In the waning hours of last December, David Heller had dinner with friends at a neighborhood Thai restaurant. Over shared plates of pad kee mao and panang curry, they drank red wine and talked of plans for the coming year. Spirits were good. Yet Heller’s friends were worried about him. He looked pale, walked with a limp, complained of sores on his legs and general fatigue. And his normally acute mind seemed distracted. When he missed their annual New Year’s Eve gathering, his friends urged him to check himself into a hospital. He hesitated, but agreed to be taken to Virginia Mason Medical Center the next day. He died early in the morning on January 2 of complications from an untreated thyroid condition.
The following week, I met John Erdmann at Heller’s dilapidated boarding house in Ravenna. Erdmann, Heller and I had become close while working together at a used-book store 20 years before. Now a librarian at the College of Marin, Erdmann asked me to help sort through Heller’s belongings before his sister came to town.We climbed the steps—worn smooth by generations of graduate students—to Heller’s wood-paneled garret. The room was filled with more books than I had ever seen in such a small space, lining the walls, filling bookcases: well-thumbed paperbacks, hard covers with jackets torn and weathered. “All those little volumes neatly stacked,” says Erdmann, who estimated that there were between 3,000 and 4,000 books.
There wasn’t much else to the room besides books—a worn-out mattress, a small, empty refrigerator and an old Brooks Brothers shirt hanging in the closet. It was messy in the way the room of someone who is very sick will get, especially when he doesn’t expect anyone to visit. Heller shared a bathroom, one floor down, with other tenants. Every trip up and down those stairs in his last days must have been a trial.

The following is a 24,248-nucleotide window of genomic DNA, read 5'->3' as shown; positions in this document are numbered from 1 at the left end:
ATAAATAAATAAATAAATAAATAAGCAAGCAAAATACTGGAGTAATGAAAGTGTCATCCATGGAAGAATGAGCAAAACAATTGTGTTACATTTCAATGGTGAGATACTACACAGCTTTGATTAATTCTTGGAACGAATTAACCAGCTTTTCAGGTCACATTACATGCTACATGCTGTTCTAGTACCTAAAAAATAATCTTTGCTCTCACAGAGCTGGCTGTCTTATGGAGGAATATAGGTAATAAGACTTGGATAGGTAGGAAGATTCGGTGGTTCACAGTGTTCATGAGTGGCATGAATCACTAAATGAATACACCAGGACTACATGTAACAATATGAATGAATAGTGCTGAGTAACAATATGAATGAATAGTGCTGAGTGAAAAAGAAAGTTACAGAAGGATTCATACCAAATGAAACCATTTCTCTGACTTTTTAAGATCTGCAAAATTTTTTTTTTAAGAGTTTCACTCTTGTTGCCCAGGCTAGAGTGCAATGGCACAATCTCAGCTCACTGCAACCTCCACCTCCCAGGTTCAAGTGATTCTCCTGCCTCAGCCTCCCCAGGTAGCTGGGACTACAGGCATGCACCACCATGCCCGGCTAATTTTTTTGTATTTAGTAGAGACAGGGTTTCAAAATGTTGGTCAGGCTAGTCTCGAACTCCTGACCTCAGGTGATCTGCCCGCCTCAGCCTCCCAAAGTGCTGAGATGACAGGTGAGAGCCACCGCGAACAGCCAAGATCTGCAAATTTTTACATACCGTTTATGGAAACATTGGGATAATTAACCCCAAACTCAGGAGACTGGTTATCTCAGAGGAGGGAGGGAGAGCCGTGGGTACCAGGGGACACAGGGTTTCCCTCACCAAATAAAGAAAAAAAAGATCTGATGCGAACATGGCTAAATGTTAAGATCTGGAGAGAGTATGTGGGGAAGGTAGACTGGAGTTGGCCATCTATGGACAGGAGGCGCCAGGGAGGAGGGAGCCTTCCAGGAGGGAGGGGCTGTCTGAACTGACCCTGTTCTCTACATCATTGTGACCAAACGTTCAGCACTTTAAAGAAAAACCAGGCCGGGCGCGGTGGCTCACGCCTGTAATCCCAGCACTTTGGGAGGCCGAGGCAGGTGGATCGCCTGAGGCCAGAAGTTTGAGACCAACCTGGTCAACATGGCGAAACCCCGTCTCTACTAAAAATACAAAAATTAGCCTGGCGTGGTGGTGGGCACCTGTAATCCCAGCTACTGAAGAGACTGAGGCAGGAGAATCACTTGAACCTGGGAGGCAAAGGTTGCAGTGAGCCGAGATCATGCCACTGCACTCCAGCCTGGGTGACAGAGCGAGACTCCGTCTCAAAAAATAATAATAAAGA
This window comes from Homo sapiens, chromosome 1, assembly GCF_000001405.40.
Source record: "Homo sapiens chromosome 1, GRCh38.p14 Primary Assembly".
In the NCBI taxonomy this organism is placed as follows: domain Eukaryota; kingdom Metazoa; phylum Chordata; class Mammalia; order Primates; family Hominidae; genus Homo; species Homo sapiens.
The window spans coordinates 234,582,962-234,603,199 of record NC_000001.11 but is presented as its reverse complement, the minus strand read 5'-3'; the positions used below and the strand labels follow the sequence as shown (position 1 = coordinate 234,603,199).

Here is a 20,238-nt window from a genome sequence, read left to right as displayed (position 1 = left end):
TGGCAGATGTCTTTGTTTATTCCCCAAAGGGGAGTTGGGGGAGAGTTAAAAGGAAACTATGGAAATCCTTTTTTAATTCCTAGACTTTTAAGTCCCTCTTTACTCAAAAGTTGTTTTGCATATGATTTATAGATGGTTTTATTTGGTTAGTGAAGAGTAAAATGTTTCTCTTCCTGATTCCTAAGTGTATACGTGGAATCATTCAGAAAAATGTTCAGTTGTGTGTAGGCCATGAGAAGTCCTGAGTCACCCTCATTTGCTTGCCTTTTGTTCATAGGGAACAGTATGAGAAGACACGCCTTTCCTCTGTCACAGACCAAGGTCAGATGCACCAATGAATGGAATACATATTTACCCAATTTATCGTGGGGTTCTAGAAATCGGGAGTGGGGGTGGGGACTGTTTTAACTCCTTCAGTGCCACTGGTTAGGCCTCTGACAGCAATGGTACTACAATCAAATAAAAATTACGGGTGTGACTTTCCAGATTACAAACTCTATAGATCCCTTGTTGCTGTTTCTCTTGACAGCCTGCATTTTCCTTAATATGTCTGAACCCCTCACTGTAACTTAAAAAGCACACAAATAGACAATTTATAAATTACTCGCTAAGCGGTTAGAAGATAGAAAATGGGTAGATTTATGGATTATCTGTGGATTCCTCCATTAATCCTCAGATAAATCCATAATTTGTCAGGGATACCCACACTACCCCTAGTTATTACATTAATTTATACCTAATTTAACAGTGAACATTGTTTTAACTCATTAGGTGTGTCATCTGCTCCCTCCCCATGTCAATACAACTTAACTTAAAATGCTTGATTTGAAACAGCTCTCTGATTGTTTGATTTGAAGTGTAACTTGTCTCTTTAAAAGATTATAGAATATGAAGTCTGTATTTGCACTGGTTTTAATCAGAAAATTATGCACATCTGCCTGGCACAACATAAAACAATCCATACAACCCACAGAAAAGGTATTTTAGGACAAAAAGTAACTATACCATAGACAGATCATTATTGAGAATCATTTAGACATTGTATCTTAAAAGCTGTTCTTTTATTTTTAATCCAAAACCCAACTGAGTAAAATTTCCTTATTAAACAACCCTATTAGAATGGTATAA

On his desk were stacks of student papers and a syllabus for a course he taught at Seattle University, where he had been an adjunct instructor in philosophy. The description for the class read: “In this course, we will follow Socrates’ injunction to be perplexed about the most important matters.” I opened a well-worn copy of Being and Time, philosopher Martin Heidegger’s notoriously difficult text, and the margins were filled with circles, moons, stars, check marks and asterisks—like the script of some forgotten necromancer—evidence of numerous and careful readings.
Gazing at the stacks on the floor and piles of books along the paneled walls, I remembered that Heller once told me that his ambition for his remaining years was to “realize” his library. He hoped to read (and reread) all of the books he owned, to understand them, live their ambiguities and embrace their truths. “Books provide us with tangible promise and possibility,” he said. “Each book opens up a new world. It is the promise of immortality.”
I used to run into Heller—who, in the accurate appraisal of one of his students, looked like “a hipster Albert Einstein”—at the University Bookstore or one of The Ave’s innumerable coffee shops. Heller was never one for small talk, and our conversations inevitably turned to teaching. He taught a class called “Ethics, Persons and Values,” in which he asked one of the essential questions: “Can we be happy without leading a good life?” Heller’s idea of the good life was teaching and thinking—and conversing with fellow scholars over coffee, although on his budget, he considered a Starbucks latte an extravagance.
We’d also swap stories about our respective careers as part-time faculty members. I would complain about my long commute to Everett Community College (EvCC) and lack of pay. Yet despite my dissatisfaction, I count myself lucky to teach at only one school. In the Puget Sound region, part-timers are sometimes referred to as “I-5 flyers,” because they teach at several different colleges up and down the interstate to cobble together a living wage.
After years of working at a bookstore, Heller had landed an adjunct gig at a prestigious university, teaching a subject he loved. I had never known him to be happier. But it was not unusual to find him anxious about work; he was always worried that his appointment would not be renewed for the coming academic year. As a part-time faculty member, Heller, like all of us adjuncts, worked on a contractual basis from semester to semester. What I didn’t know was that at 61 years old, he lived on $18,000 a year, well below the poverty level, in an increasingly expensive city. Or that he had no plan for what to do if he was not reappointed, much less for retirement. His is not a singular case.